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How To Probate a Will in New York State

12 August 2011 9 Comments


What is New York Probate?

How To Probate a Will in New York StateThis post below is a brief overview of the probate process in New York and is not meant to be comprehensive, nor is it meant to be nor is it legal advice. Based on search engine stats, many people are asking, “How To Probate a Will in New York State.”

The word “probate” is from the Latin “to prove.” Probate in New York is the legal process of proving the validity of an individual’s Last Will & Testament in Surrogates Court. When a person dies, all property (other than jointly-titled property, property passing by beneficiary designation such as life insurance proceeds and retirement plans, and property held in a trust), is subject to a probate proceeding if the person died with a will (if the person died without a will, the Court will appoint an administrator). A will is probated in the county where the decedent lived at death. If the decedent owned property in another state, additional proceedings typically are necessary in that state.

In the probate proceeding, the Surrogate’s Court determines whether a will was properly prepared and executed, whether it has been tampered with, and whether it is the genuine and only document setting forth the wishes of its maker in disposing of his/her property. Probate is necessary to appoint an executor to collect estate assets and to distribute those assets to the proper parties. Without probate, legal ownership of estate assets could not be transferred out of the decedent’s name and into the names of the decedent’s intended beneficiaries. Essentially, probate is designed to ensure that your plans in disposing of your estate will be honored after your death.

The probate process usually begins with the executor named in the will hiring a lawyer to file the original will with the Surrogate’s Court together with a formal set of papers (the primary set of papers being a petition), which identifies the executor, the individuals who receive bequests under the will (will beneficiaries), and those of the decedent’s relatives who have a right to object to the will and who would benefit if it were not declared to be valid in the probate proceeding (the decedent’s heirsat-law). The petition also describes the estate’s assets and identifies the witnesses to the will.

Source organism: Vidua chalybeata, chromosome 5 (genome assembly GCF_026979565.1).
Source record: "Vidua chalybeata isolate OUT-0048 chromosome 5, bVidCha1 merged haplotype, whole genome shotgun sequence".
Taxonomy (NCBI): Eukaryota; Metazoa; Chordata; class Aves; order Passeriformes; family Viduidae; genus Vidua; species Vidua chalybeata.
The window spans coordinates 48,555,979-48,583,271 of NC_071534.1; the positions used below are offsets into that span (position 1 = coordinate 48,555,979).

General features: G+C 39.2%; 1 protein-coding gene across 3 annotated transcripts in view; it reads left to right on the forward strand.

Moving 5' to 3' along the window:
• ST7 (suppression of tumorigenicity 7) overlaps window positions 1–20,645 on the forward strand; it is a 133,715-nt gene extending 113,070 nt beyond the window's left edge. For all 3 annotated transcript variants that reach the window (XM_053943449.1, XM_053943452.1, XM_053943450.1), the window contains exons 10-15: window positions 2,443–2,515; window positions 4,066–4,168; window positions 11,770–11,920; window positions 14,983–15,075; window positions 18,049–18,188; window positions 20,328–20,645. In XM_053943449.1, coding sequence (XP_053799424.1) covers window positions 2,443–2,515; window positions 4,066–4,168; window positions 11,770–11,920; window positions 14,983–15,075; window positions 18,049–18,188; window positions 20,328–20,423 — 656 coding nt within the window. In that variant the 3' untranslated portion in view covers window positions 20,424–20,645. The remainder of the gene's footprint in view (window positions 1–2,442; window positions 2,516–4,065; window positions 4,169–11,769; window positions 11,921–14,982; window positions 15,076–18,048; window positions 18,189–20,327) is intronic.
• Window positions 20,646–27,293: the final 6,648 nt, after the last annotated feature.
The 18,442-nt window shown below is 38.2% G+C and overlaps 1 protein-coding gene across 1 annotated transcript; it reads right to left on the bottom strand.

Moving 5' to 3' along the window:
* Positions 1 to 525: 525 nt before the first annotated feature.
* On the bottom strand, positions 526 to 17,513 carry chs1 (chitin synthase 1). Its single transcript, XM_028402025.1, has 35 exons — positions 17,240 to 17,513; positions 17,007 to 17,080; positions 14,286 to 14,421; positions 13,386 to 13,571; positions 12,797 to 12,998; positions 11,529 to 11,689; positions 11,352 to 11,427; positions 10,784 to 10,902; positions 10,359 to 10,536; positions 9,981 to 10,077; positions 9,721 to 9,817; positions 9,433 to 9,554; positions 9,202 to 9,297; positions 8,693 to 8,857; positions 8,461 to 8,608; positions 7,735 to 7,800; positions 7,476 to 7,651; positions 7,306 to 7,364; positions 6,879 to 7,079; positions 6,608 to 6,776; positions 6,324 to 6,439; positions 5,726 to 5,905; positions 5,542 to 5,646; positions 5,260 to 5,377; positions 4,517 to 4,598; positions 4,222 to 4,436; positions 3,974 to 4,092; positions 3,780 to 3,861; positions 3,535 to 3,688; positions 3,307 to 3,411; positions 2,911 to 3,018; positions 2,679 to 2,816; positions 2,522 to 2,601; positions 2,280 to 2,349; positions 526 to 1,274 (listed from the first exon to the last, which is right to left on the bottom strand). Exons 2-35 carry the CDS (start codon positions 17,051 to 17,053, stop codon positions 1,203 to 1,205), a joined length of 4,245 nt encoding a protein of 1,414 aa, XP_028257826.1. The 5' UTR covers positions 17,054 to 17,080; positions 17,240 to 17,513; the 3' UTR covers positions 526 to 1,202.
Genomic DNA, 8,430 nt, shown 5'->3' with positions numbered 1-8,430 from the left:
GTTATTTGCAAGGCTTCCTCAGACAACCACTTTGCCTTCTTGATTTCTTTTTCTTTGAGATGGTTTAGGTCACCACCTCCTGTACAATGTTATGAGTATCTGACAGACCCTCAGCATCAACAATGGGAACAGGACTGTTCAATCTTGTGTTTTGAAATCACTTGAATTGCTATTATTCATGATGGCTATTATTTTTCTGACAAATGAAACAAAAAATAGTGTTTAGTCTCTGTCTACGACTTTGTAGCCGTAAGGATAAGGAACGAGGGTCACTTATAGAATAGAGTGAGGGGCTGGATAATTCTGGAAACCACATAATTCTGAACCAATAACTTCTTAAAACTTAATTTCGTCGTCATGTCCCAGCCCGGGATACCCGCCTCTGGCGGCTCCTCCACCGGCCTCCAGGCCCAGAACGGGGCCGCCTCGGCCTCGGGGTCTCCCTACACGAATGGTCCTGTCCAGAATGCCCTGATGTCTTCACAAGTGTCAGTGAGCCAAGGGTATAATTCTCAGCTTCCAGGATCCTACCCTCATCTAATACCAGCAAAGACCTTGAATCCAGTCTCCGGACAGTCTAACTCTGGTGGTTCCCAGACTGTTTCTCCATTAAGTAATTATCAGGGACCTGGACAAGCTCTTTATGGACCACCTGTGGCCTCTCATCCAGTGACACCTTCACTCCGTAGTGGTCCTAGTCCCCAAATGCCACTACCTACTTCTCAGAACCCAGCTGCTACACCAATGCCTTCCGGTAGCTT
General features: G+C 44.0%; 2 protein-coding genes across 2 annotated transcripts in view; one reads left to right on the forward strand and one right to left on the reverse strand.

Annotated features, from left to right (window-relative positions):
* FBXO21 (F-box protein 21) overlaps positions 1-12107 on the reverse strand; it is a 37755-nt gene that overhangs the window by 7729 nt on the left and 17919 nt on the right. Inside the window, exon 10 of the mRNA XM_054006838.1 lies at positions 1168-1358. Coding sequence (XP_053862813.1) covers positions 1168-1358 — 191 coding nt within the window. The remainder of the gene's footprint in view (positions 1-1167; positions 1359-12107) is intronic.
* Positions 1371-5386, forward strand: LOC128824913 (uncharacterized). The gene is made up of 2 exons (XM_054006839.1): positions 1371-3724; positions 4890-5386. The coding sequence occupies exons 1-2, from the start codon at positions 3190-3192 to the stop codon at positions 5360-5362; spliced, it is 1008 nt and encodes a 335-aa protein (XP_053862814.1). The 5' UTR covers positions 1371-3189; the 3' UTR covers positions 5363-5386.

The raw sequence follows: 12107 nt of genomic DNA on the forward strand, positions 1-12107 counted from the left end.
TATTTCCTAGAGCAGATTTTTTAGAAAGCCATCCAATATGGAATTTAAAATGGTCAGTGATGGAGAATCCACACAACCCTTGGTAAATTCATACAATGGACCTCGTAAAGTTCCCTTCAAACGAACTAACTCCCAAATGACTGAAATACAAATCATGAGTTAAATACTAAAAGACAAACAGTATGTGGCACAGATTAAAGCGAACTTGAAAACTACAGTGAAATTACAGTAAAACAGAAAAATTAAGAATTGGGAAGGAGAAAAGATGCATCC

Before the Surrogate’s Court reviews the Will and other documents submitted to it by the executor’s lawyer, that lawyer must satisfy the Court that he/she has sent the appropriate notices that the will is being offered for probate. New York law is very specific as to who must receive that notice. Any relative of the decedent who would have inherited if the decedent had died instead without a will (the decedent’s heirs-at-law) must be notified that the will is being offered for probate. Also, anyone mentioned in the will for any purpose must receive notice. The decedent’s heirs-at-law typically will sign and have notarized a legal document consenting to probate of the will because this will save the estate time and money. If any of those heirs-at-law do not agree and fail to sign and return the consent, the Surrogate’s Court will issue a citation which is served upon that heir and which informs that heir as to the date, time and place when he/she must show up to voice his/her objection to probate of the will.

Once all the decedent’s heirs-at-law and will beneficiaries are located and served with notice of the probate proceeding, and if there are no objections by the heirs-at-law, the will is admitted to probate and the executor named in the will is appointed as the estate’s legal representative to carry out the 2 instructions set forth in the will with the court’s supervision. If any of the decedent’s heirs-at-law objects to the will, typically the witnesses to the will, the attorney draftsperson and other necessary parties will be questioned under oath. Discovery proceedings are available to uncover important facts and circumstances surrounding the making of the will. Ultimately, if the interested parties do not settle their differences, a trial will be held to determine if the will is genuine. If, as a result, the will is not admitted to probate, then the latest prior will may be considered. If there are no other wills, the estate will pass by intestacy (by state statute) in equal shares to the decedent’s relatives most closely related to him/her.

Though a probate proceeding sometimes poses challenges, it insures that all the decedent’s heirs-atlaw will get notice of the proceeding so that they have the opportunity to raise any objections. It also provides the best possible way of insuring that the actual wishes of the deceased will be honored.

What Property is Not Included in the New York Probate Process?

How To Probate a Will in New York State

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Lawrence J. Peck, Esq.
Founder of the Estate Planning New York Group
Manhattan, New York City

P.S. Click here for access to the 26 Most Common Estate Planning Mistakes.

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